There are some great resources to use such as Social Media headers, talking points, website headers, email signatures, and a media release template for you to help promote your events – as well as a dedicated hashtag #BGANZDay.
You can also share the Botanic Gardens Day video produced specifically for the event to help you advertise your activities – the more you share, the greater the engagement for the Botanic Gardens Day!
Autumn school holidays are nearly upon us in New Zealand (14-29 April) and here at the Auckland Botanic Gardens we’ve put together a series of free conservation-themed activities for kids (to match our overall conservation theme that runs until July).
We’ve worked with a graduate student, our visitor services team, volunteers and an external contractor to put together and deliver the programme, and look forward to engaging with all the families that attend.
Advertising for the programme is through our local community newspaper, online, social media, email newsletter lists and posters on site. This is traditionally very effective for us, and the advertising cost is practically $0.
Here is the overall programme – leave a comment if you’d like more details or an explanation of how we are running these activities. And let us know what you are planning for the upcoming school holidays!
How do we make it easy for our visitors to know about the range of activities they can do at our gardens? Sometimes visitors are simply not aware of all that is on offer, despite a range of signs, posters or info boards.
We have found that listing even simple activities can help visitors make the most of their time at the garden. For example, during our three-month dinosaur events, we produced a ‘7 Dinosaurus things to do’ flyer which was a hit with families. While there were posters, signs, staff and guides, the way we ‘bundled’ all that was on offer into one simple flyer (almost like a menu to choose from) was very successful.
Something this simple can help new visitors overcome overwhelm, and provide suggestions on how to best enjoy a visit.
Looking for ideas for school holiday programmes? Maybe there’s an activity on this programme you’d like to recreate. If you’d like more details on a specific activity, let me know in the comments and I’d be very happy to create a step-by-step blog post on it.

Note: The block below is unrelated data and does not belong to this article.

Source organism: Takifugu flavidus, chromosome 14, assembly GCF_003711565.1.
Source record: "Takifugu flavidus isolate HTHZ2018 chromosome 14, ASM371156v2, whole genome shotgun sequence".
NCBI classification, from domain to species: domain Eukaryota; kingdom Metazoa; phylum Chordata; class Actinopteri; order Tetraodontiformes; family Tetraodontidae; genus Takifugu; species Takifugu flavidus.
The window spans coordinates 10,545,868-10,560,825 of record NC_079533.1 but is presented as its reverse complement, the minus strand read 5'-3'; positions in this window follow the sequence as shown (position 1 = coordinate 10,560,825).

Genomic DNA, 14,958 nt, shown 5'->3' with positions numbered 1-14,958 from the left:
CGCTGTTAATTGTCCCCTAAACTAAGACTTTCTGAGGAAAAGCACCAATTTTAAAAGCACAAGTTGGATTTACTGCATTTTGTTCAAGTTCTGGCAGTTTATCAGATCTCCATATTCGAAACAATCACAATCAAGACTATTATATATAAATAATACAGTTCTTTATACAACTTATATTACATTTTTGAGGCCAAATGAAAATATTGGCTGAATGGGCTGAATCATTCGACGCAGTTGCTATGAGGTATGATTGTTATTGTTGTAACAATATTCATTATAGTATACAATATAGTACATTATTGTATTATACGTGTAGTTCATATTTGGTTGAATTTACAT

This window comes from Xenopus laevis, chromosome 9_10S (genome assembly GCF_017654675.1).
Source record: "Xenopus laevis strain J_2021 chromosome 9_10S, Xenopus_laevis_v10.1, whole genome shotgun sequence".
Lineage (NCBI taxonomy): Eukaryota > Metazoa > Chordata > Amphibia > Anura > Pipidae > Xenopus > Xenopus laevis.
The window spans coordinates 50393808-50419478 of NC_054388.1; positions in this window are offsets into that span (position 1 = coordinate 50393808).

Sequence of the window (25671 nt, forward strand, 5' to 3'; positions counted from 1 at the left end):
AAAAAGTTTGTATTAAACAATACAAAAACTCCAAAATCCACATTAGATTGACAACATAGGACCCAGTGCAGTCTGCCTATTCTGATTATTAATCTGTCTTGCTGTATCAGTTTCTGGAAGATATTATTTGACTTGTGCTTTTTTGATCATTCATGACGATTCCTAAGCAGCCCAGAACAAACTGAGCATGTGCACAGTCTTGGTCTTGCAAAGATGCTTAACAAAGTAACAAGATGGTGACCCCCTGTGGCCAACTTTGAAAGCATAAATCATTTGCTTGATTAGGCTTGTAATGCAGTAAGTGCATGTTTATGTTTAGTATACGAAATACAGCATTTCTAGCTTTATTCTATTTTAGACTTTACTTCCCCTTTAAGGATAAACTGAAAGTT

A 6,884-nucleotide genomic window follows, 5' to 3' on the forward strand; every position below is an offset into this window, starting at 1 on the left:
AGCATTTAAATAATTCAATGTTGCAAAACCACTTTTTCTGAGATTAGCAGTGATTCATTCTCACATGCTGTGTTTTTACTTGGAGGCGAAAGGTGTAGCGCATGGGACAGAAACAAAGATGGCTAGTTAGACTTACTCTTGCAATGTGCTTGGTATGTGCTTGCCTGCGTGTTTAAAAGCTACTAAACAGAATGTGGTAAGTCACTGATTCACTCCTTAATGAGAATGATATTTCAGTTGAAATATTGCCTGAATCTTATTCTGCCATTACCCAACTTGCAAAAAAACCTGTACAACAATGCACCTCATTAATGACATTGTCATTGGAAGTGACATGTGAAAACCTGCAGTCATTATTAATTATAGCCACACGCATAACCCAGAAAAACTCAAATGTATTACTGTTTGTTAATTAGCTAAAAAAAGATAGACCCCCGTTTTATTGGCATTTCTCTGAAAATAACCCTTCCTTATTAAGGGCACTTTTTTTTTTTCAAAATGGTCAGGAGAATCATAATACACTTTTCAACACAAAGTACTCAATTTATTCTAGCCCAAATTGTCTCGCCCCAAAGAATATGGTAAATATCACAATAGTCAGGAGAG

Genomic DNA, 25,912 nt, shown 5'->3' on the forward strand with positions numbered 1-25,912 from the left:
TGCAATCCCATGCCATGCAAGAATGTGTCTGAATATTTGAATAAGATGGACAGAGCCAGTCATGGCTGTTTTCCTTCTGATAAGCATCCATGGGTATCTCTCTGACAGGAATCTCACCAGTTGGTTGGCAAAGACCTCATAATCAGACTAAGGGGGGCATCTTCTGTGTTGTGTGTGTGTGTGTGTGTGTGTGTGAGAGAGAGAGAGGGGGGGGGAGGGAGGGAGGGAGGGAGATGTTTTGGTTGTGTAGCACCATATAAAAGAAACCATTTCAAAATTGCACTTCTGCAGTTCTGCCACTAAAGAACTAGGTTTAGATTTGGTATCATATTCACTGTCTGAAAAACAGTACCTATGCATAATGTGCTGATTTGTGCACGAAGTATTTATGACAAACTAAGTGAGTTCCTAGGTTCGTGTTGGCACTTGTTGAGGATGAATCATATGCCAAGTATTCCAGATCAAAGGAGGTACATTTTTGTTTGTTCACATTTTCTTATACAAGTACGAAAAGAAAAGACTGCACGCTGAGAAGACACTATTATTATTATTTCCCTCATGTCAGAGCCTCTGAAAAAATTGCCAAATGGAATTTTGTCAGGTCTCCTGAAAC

A great school holiday programme activity is a native plant survival challenge. We simply pick a selection of specific native plants (or print some photos of certain ones if we can’t get hold of them e.g. flowers or fruit depending on the time of the year). These native plants are laid out on a table, and kids with their families have to match which plants are used for which activities in the bush. E.g. Rangiora leaves (Brachiglottis) is used as toilet paper – which as you can imagine the kids love to learn.
We set up six sets of the same activity to handle large numbers of people.
At the end of the challenge, kids are encouraged to draw a picture of what they would take into the bush, which we then add to a portfolio they leave with us, or take home with them.
Kids and parents alike love learning about how useful native plants are, and always enjoy this activity as a family. It’s simple, cheap (we created the cards once and use them repeatedly) and a wonderful way to enthuse visitors about plants.
There are many facets to a botanic gardens. Visitors enjoy the beauty and tranquillity of the outdoor space and engaging with the plant displays. Children like to explore for plants and animals that inhabit a garden.
To cater for a child’s inquisitive mind the Australian National Botanic Gardens has recently opened a children’s trails – Who Did That? The trail uses animal models and interactive signage to explore the relationship between animals and plants.
The trail was developed by Gardens’ Visitor Services Ranger Katy Penman and features beautiful artwork and poetry created by Katy. Examples of Katy’s artwork and words can be seen in accompanying images. The use of original artwork is a highlight of this trail.
We hope you get the chance to enjoy the Who Did That? children’s trail.